Just to set your mind at ease, Buying property in Costa Rica is not as scary as you would think despite all the horror stories you may have heard. With the right team to guide you, it can be a very rewarding and exciting experience
Buying Property in Costa Rica: The decision to purchase real estate in a foreign country can at first be a daunting and a scary proposition. However, it is possible to safely buy property in Costa Rica with the assistance of a reputable realtor and attorney. I can help you locate a property suitable to your needs, educate you as to property values and other considerations in your chosen area, and assist you with negotiating a fair price. You will also need the expertise of a real estate attorney (Certified Public Notary) with a good reputation who can handle the financial aspects of the transaction and ensure that you will have legal title to your property.
Escrow Services: Are available in Costa Rica through well-known international companies such as Secure Title Latin America
Ownership: It is possible to purchase real estate through direct transfer where one or more individuals acquire property in their personal name. Purchasing properties through a new Costa Rica corporation is also very common in Costa Rica. The process of setting up a corporation is not complicated or expensive, but requires the expertise of a good attorney to follow the legal protocols involved.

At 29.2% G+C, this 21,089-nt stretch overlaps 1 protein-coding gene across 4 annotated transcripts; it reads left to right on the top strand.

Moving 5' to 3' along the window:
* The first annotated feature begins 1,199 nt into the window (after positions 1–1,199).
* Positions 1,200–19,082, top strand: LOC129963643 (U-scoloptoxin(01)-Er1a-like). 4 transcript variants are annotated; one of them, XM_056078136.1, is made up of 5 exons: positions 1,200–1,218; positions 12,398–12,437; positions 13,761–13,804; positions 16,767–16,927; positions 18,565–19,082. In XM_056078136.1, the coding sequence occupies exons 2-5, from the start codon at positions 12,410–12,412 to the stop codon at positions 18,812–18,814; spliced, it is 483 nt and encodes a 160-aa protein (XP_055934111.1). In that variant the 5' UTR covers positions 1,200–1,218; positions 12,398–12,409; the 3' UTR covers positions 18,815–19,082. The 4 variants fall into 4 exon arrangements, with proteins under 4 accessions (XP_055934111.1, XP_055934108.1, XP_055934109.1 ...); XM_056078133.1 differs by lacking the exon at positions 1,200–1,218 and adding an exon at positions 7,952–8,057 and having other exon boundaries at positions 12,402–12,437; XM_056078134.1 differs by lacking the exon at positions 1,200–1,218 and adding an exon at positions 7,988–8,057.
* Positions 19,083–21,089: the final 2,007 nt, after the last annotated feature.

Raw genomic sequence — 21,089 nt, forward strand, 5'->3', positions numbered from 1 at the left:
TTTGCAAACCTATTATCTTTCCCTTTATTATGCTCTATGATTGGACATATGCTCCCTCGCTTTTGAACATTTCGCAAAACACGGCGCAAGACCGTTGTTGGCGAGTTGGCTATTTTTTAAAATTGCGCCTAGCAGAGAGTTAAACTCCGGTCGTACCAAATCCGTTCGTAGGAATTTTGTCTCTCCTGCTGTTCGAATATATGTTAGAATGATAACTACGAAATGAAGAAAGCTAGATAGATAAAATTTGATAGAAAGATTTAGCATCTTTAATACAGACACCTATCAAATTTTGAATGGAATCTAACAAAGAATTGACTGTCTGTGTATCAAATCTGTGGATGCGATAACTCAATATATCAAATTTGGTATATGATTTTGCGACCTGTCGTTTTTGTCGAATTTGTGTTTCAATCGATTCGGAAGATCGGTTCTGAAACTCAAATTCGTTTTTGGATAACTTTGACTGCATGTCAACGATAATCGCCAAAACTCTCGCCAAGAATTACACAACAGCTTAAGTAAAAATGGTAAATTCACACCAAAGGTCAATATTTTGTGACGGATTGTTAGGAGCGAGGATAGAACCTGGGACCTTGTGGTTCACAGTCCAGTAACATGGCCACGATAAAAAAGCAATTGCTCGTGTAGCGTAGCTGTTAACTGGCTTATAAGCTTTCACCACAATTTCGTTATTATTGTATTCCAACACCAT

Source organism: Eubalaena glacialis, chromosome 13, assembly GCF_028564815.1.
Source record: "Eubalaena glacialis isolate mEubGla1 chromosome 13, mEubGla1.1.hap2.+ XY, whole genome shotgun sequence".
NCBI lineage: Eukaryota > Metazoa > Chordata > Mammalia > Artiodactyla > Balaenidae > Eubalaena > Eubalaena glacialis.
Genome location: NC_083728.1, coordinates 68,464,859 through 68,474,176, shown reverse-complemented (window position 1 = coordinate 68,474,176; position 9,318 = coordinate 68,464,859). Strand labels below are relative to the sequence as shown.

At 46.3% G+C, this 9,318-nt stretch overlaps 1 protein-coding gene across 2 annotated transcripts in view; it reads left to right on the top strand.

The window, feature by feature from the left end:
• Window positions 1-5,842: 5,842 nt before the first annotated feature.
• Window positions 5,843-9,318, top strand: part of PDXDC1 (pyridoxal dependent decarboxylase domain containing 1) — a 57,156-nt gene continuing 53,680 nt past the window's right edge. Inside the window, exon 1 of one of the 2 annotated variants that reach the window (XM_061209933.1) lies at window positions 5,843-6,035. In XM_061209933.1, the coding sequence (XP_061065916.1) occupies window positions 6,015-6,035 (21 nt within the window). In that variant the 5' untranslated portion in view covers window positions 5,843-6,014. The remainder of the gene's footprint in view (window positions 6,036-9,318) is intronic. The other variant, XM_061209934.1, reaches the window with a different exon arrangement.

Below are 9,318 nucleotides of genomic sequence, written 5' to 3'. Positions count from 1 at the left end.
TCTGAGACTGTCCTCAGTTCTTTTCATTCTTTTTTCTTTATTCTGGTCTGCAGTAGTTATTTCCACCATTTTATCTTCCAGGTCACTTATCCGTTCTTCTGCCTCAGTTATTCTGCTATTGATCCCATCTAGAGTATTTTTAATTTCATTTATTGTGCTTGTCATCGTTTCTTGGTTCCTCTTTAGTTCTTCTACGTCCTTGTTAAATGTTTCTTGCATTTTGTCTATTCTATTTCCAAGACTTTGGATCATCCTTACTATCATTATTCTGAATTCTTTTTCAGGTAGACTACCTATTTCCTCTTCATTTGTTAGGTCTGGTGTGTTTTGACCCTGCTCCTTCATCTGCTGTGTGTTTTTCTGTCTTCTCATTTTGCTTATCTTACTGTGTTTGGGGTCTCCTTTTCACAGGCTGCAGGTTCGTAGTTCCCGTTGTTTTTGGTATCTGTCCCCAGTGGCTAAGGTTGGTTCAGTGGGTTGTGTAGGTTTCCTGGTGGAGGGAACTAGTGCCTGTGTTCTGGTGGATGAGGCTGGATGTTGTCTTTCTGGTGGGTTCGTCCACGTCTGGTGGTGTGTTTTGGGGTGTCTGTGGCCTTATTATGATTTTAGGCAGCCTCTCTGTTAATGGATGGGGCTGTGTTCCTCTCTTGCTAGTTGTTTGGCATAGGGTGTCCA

The Public Registry of Properties: All property in Costa Rica should be registered in the Public Registry of Properties, whether the property is fee simple or concession. By means of the Public Registry of Properties your attorney will be able to confirm that the seller possesses ownership of the property, and to discern if there are any restrictions, liens or encumbrances on the property before the deal goes through.Avoiding the purchase of unregistered property is strongly recommended as this could take years to rectify.
Folio Real Numbers and Catastrals: Each property registered in the Public Registry of Properties has a Folio Real number, which is the unique number assigned to each property to identify it. The number is comprised of three parts, the first number indicates the province the property is located in, there are 7 provinces in Costa Rica. The second group of six numbers is the number of the property itself, and the last group indicates how many owners the property has. All properties must have this number in order for clear title to be obtained. Each registered property also has a survey map or Catastral or also called a Plano Catastro. In order to transfer, mortgage, or acquire a property, the survey plan must be recorded at the Public Registry of Properties.
Property Taxes: in Costa Rica are very low, only ¼ of 1% of the registered property value. Certain standard closing costs are required in Costa Rica to transfer the title of a property from the seller to the buyer, and this is always paid by the buyer. Closing Costs include: (1) Real Estate Transfer Tax, which is 1.5% of the registered value of the property on the deed; (2) Registration Stamps, which total approximately .84% of the purchase price; (3) The Notary Fee, which is 1.25% of the property sales price. This means on the purchase of a $100,000 property, closing costs would be approximately $3,590.00 and property taxes $250 per year or lower.